India, China military talks went on for 12 hours
Talks between the Indian and Chinese military delegates to resolve the border issue in Eastern Ladakh went on for around 12 hours, sources said.
New Delhi: Talks between the Indian and Chinese military delegates to resolve the border issue in Eastern Ladakh went on for around 12 hours, sources said.
The meeting which started at 10.30 a.m. ended at 11 p.m. on Tuesday night, the sources said.
It took place at Chushul wherein India has put a strong message that to China's People's Liberation Army troops have not aided by the disengagement consensus.
This is the third meeting between the two sides. The last two meetings at Corp Commander level were held on June 6 and June 22.
While Tuesday's meeting was held in Chushul on the Indian side, the previous two took place in Moldo on the Chinese side.
"All contentious areas during the current standoff were discussed to stabilise the situation," the sources added.
China has agreed to move back in Pangong Tso but they did not. India claims Line of Actual Control at Finger 8 and Chinese are sitting between at Finger 4 and Finger 5. S
imilar, differences exist in Depsang and Demchok.
On June 22, the talks took place for around 11 hours and the dialogue was held in a cordial, positive and constructive atmosphere and there was a "mutual consensus to disengage".
"Modalities for disengagement from all friction areas in Eastern Ladakh were discussed," the Indian Army had stated.
The meeting between 14 Corps commander Lieutenant General Harinder Singh and South Xinjiang Military District chief Major General Liu Lin took place on the lines of the one they held at the Chushul-Moldo border personnel meeting (BPM) point in Eastern Ladakh on June 6.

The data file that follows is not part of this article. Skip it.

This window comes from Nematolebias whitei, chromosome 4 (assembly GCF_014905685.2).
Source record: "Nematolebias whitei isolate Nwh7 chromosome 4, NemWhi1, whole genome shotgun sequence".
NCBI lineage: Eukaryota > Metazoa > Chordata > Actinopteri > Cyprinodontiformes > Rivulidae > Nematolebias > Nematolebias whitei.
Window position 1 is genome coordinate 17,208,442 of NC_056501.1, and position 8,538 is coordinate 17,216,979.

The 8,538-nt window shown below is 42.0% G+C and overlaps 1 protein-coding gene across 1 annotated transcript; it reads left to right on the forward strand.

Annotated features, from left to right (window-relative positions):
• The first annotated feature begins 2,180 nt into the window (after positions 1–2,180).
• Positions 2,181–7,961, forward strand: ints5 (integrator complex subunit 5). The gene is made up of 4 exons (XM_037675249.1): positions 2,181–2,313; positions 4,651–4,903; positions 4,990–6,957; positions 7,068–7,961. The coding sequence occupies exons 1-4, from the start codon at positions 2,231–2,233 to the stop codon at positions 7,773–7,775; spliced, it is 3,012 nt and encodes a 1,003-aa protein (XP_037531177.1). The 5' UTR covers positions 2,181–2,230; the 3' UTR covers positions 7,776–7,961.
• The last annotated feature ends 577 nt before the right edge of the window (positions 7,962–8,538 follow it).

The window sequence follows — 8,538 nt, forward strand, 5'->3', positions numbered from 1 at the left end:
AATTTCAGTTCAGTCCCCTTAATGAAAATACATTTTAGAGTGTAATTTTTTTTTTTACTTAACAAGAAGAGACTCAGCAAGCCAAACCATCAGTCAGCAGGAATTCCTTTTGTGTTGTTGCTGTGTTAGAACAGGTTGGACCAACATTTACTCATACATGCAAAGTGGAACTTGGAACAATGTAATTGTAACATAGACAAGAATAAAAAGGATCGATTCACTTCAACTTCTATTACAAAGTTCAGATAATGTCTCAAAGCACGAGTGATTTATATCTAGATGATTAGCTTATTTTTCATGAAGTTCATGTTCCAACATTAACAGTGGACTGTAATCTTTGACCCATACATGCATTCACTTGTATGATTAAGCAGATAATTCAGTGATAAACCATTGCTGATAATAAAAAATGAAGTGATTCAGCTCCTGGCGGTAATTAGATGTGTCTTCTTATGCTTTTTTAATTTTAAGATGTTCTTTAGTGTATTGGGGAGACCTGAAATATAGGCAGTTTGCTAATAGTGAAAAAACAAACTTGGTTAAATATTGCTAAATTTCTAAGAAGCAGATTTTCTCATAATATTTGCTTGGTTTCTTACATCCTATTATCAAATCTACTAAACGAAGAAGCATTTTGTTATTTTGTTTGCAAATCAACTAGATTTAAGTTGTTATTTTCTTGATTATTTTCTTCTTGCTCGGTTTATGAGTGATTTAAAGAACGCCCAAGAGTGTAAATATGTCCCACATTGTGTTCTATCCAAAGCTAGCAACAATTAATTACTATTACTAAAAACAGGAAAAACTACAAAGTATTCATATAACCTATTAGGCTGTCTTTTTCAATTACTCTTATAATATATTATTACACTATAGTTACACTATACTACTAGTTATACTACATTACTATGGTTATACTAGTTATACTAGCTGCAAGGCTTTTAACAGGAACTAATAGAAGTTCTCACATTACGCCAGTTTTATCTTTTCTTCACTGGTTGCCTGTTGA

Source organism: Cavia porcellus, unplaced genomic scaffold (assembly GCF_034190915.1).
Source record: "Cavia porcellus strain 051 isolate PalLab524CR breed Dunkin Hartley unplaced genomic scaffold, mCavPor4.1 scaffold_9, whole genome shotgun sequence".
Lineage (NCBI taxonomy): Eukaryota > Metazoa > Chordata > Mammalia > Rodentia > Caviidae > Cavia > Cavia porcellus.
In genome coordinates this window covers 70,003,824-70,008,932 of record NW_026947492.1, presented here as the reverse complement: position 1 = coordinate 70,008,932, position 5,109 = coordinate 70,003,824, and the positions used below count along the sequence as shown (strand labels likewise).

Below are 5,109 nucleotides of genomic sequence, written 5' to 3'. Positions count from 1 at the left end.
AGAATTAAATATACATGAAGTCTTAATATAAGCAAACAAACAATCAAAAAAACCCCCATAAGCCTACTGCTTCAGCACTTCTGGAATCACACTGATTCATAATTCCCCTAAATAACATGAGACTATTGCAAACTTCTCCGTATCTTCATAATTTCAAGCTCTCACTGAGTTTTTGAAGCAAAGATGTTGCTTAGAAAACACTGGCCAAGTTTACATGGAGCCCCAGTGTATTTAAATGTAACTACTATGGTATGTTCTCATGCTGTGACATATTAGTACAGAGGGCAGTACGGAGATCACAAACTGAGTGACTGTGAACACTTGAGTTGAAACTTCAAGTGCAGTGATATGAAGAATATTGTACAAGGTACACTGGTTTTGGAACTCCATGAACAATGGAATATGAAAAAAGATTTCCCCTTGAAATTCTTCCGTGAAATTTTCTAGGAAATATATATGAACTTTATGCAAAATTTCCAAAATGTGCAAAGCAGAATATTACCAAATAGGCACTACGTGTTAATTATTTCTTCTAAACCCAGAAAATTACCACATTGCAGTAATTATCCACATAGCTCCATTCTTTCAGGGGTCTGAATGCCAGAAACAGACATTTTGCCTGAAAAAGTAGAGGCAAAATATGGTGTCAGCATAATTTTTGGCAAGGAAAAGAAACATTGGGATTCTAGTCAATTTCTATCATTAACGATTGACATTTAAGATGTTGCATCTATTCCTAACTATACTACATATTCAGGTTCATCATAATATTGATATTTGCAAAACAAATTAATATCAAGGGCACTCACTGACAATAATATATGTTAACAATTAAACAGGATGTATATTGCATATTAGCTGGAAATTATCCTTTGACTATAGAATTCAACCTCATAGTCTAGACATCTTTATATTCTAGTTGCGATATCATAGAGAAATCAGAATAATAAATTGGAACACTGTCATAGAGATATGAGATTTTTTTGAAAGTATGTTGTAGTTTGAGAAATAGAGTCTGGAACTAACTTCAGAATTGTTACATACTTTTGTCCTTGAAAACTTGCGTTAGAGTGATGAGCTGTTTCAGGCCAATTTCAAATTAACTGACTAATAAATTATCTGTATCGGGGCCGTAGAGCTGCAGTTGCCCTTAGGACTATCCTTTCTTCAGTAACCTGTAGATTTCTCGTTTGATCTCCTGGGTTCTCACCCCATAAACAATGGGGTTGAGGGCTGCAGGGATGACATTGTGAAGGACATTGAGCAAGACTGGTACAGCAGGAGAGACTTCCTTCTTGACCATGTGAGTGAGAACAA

Also Major General level dialogue took place for three consecutive days after the barbaric attack at patrolling point 14 in Galwan valley on June 15 night where 20 Indian soldiers were killed.
The dialogue was carried out to ease out the tense situation and to release 10 Indian soldiers, including four officers, who were in Chinese captivity.
Major General Abhijit Bapat, who is the Commander of the 3 Division of the Indian Army, had raised several points with the Chinese with regards to the incident on the night intervening June 15/16.
June 15 was the first time the Indian Army faced casualties in a clash with the China's People's Liberation Army since 1975 when an Indian patrol was ambushed by Chinese troops in Arunachal Pradesh.
China is also said to have used thermal imaging drones to trace the Indian Army soldiers scattered on the treacherous terrain before brutally attacking them.